- Ethics in Place Symposium Series
Join us for the fourth event of Ethics in Place: A Symposium on Indigenous Peoples and the Future of Principled Democracy.
Control over the disposition of one's ancestors and their sacred objects is a human right. This is no less the case when human remains and religious materials have been collected and curated by scientific, educational, and civic institutions. Join the Capps Center on January 25th as we host three Indigenous leaders who will make a case for understanding the moral urgency of repatriation with reference to international frameworks, U.S. federal law, and University of California policies.
Walter Echo-Hawk (Pawnee) is a Native American attorney, tribal judge, author, activist, and law professor. He represents Indian tribes on important legal issues, such as treaty rights, water rights, religious freedom, prisoner rights, and repatriation rights. His career spans the pivotal years when Indian tribes reclaimed their land, sovereignty, and pride in a stride toward freedom. A Native American rights attorney since 1973, Walter has worked at the epicenter of a great social movement alongside visionary tribal leaders and has been instrumental in the passage of landmark laws such as the Native American Graves Protection and Repatriation Act (1990) and the American Indian Religious Freedom Act Amendments (1994).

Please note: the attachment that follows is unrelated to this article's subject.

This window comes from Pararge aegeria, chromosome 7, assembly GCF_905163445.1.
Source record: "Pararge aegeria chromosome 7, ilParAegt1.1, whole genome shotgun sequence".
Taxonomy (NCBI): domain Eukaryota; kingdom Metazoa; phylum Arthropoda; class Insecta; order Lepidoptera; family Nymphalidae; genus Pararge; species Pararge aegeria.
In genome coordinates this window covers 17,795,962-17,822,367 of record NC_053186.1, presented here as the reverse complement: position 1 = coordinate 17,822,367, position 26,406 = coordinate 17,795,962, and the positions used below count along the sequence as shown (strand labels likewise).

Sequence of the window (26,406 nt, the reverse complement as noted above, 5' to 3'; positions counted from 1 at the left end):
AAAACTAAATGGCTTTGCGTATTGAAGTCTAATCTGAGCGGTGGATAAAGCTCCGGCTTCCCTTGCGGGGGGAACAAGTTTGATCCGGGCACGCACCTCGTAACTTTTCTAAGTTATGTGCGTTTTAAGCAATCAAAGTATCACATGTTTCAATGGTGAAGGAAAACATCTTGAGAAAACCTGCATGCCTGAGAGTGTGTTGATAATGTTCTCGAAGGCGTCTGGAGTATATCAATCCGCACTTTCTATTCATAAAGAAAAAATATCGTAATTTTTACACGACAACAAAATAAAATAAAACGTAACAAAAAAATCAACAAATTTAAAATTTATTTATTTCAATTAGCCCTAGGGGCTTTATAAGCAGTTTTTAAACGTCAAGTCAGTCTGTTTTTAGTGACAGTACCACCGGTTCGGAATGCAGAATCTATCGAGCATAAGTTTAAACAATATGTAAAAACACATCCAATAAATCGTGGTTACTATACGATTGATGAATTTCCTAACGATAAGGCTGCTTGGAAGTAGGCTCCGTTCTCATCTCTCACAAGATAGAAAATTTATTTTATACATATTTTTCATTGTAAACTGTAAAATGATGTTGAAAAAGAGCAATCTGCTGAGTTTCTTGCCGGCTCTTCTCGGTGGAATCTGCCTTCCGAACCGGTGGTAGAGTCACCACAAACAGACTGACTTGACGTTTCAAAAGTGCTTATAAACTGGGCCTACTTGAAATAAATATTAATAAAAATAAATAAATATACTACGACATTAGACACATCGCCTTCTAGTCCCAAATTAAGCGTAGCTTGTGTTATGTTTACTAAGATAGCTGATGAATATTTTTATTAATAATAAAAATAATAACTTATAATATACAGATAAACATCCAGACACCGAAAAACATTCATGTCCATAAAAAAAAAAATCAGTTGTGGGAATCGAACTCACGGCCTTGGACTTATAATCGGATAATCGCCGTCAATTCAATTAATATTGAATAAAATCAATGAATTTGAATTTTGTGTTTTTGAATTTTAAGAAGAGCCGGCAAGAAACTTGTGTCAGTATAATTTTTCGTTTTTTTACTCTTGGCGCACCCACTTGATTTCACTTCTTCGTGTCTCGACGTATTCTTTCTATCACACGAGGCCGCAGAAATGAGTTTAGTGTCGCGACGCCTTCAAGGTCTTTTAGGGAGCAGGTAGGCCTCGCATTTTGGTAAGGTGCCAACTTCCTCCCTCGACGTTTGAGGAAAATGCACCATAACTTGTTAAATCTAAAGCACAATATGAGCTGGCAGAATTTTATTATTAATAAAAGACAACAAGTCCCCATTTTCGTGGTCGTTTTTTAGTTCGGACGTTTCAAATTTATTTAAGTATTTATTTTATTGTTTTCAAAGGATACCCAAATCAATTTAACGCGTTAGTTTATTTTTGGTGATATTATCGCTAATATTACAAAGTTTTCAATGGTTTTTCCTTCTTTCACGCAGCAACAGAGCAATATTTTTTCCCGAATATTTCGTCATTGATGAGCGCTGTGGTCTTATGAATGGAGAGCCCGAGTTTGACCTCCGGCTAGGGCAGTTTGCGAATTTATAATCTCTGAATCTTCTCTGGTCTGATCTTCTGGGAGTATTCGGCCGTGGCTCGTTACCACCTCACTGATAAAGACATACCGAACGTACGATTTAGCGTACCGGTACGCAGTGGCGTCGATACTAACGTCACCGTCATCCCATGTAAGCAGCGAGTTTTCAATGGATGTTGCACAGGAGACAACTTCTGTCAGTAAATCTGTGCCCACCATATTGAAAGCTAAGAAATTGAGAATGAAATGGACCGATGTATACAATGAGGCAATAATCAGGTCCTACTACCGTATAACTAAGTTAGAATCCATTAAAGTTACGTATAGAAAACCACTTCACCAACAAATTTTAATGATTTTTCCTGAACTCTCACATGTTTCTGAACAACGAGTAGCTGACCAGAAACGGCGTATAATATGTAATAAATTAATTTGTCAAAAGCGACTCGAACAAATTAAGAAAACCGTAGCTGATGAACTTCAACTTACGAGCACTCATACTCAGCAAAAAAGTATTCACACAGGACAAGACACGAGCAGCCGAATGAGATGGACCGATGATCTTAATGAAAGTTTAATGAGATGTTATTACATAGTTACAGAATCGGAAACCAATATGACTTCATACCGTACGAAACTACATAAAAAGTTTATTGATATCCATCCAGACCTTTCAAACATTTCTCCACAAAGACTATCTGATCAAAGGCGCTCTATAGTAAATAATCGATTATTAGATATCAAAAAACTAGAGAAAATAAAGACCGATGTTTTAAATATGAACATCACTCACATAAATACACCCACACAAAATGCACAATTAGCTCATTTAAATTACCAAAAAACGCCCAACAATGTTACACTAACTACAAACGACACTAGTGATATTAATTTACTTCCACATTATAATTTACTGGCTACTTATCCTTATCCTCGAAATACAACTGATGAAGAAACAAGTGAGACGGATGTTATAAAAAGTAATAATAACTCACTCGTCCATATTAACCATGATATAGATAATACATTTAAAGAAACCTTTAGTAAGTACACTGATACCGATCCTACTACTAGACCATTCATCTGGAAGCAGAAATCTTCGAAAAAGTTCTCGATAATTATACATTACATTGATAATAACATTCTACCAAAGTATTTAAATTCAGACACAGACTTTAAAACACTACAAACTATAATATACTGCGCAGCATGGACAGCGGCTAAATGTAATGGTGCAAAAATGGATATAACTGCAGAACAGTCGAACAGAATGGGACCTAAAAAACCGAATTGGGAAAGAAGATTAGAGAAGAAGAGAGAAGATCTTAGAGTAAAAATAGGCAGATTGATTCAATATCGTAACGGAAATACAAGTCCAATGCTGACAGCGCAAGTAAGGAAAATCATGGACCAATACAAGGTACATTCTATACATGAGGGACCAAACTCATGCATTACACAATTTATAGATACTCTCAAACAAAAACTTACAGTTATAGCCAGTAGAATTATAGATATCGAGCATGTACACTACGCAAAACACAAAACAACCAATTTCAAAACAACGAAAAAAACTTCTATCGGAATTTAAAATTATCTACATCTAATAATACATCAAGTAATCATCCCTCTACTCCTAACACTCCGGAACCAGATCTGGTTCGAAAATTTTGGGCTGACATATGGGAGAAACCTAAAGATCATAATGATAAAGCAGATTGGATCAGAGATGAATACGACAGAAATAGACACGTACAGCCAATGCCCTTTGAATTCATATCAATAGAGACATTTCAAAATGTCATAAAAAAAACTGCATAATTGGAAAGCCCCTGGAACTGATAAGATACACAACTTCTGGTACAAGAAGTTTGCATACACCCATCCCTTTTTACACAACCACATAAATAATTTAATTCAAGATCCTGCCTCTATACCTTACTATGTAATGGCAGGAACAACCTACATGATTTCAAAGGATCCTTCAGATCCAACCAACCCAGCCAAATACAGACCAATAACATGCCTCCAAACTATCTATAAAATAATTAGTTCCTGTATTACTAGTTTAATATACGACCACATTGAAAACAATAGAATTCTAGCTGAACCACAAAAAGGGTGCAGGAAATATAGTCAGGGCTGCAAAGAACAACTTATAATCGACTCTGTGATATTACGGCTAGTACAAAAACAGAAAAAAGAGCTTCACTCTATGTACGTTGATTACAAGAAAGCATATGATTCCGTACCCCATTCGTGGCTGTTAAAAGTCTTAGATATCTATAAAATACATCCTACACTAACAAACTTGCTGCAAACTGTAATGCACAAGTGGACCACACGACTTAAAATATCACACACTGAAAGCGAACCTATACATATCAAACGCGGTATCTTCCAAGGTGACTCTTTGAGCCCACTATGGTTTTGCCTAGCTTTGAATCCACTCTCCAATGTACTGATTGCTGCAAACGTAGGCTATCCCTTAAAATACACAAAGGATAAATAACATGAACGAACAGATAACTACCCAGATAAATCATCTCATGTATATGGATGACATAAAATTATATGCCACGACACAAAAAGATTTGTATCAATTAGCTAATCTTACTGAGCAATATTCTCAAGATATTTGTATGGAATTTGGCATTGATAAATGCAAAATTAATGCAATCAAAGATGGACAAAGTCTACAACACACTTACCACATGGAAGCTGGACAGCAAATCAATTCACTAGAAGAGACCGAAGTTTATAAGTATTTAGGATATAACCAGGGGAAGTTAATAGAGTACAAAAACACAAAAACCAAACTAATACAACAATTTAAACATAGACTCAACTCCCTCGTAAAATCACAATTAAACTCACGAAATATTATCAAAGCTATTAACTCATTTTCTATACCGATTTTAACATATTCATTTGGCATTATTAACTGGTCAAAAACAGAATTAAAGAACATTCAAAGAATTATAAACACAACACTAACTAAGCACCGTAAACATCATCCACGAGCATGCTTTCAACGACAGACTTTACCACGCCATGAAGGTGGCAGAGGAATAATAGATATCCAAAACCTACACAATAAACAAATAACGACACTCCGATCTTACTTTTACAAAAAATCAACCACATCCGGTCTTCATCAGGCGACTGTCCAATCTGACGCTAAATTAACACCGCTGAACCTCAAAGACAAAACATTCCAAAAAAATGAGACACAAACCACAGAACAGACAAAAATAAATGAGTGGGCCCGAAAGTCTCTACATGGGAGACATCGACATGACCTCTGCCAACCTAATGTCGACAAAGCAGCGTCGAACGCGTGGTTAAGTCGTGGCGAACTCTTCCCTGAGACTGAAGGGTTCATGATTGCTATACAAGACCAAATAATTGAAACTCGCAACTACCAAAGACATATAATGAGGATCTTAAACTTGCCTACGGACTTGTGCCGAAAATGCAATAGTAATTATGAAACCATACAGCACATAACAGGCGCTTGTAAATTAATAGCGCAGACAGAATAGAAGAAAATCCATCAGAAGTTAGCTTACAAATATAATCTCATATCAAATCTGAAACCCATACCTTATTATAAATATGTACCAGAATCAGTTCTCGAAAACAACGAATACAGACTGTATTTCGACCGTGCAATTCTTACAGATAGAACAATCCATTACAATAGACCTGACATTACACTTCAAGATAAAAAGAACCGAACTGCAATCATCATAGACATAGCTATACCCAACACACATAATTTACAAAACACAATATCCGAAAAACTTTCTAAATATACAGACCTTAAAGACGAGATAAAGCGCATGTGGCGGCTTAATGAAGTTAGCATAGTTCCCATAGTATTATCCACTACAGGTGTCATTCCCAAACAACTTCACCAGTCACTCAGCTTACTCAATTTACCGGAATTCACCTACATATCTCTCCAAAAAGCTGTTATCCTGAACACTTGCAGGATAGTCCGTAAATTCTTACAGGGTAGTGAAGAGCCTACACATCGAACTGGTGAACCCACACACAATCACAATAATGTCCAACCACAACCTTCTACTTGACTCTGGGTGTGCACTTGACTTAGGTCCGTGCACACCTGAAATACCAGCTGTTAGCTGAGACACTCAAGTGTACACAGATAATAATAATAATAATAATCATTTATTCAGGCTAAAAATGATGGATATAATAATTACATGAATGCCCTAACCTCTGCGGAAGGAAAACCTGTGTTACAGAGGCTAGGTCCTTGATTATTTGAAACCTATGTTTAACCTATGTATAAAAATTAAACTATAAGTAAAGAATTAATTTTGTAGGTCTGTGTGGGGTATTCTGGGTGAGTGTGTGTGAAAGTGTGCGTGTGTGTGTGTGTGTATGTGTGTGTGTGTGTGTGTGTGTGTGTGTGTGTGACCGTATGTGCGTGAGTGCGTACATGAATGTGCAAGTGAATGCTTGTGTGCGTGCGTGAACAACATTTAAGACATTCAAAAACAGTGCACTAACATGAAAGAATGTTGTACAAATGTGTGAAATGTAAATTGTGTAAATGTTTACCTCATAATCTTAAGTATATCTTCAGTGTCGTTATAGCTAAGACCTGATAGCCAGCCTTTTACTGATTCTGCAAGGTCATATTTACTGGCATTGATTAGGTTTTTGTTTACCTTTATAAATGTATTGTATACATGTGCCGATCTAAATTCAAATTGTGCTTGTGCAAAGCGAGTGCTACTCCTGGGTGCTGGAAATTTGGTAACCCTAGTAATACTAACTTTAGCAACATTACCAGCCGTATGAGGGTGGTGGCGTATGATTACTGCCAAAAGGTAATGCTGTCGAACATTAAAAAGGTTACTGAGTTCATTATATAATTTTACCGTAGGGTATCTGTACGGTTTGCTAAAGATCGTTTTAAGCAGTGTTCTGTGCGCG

Angela R. Riley (Citizen Potawatomi Nation) is Professor of Law and American Indian Studies at UCLA. She is a Special Advisor to the Chancellor on Native American and Indigenous Affairs and directs UCLA School of Law’s UCLA's Native Nations Law and Policy Center as well as the J.D./M.A. joint degree program in Law and American Indian Studies. She has chaired the UCLA campus Repatriation Committee since 2010. Professor Riley's research focuses on Indigenous peoples’ rights, with a particular emphasis on cultural property and Native governance.